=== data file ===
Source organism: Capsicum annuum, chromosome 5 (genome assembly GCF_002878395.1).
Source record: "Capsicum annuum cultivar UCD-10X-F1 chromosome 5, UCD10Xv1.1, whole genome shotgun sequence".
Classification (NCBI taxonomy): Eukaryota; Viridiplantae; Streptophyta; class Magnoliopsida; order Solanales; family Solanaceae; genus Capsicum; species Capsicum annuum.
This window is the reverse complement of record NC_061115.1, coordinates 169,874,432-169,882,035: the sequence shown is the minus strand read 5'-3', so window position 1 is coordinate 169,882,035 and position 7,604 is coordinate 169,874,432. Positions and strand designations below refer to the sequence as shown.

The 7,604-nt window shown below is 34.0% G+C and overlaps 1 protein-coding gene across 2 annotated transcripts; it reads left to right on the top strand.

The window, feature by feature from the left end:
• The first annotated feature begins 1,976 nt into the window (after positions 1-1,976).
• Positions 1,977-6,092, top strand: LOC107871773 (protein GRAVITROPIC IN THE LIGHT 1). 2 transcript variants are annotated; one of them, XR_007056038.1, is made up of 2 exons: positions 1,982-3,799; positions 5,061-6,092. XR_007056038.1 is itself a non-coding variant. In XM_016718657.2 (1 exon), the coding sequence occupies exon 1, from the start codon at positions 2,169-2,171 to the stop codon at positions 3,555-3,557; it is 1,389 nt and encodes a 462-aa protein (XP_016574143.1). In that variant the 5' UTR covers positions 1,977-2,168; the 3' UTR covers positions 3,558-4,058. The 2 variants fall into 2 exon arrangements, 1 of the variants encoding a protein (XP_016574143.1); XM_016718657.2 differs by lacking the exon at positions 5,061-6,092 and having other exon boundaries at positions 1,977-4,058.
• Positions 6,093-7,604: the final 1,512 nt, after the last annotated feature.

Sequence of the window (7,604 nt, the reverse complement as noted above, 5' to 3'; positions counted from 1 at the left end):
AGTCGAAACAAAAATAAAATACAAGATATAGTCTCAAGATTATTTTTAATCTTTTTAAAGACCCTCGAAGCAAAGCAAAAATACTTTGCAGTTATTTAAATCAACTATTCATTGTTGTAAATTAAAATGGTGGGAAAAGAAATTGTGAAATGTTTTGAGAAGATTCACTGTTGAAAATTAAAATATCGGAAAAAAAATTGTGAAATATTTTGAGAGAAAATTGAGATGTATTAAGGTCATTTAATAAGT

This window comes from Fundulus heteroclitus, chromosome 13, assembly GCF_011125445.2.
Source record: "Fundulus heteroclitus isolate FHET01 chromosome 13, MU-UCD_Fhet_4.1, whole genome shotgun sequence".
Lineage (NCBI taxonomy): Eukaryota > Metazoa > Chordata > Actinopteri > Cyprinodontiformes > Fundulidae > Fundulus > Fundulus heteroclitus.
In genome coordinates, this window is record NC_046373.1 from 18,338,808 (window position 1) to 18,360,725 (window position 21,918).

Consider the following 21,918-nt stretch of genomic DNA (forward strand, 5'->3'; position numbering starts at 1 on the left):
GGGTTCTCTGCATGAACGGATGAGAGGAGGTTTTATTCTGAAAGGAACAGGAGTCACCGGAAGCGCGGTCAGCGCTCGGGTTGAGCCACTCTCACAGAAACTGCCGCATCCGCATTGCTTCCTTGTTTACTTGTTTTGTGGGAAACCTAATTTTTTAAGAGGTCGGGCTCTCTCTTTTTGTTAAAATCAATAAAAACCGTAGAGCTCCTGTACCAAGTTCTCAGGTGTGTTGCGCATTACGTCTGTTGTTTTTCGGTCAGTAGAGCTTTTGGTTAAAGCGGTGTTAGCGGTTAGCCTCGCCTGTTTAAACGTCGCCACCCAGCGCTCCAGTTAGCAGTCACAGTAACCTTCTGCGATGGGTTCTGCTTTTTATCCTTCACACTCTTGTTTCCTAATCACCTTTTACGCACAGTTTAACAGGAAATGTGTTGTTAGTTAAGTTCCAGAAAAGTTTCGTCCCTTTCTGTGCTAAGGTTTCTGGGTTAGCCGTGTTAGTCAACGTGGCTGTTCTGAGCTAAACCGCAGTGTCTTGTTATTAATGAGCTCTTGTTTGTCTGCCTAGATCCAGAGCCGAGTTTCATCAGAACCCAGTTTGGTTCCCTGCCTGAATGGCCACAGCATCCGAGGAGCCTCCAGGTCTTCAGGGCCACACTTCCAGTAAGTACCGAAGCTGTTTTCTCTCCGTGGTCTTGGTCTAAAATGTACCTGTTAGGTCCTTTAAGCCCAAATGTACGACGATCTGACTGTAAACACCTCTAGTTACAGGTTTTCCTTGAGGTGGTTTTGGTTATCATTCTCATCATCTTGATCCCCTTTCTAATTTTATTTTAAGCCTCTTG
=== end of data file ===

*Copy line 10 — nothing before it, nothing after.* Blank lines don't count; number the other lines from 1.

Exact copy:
Sequence of the window (7,604 nt, the reverse complement as noted above, 5' to 3'; positions counted from 1 at the left end):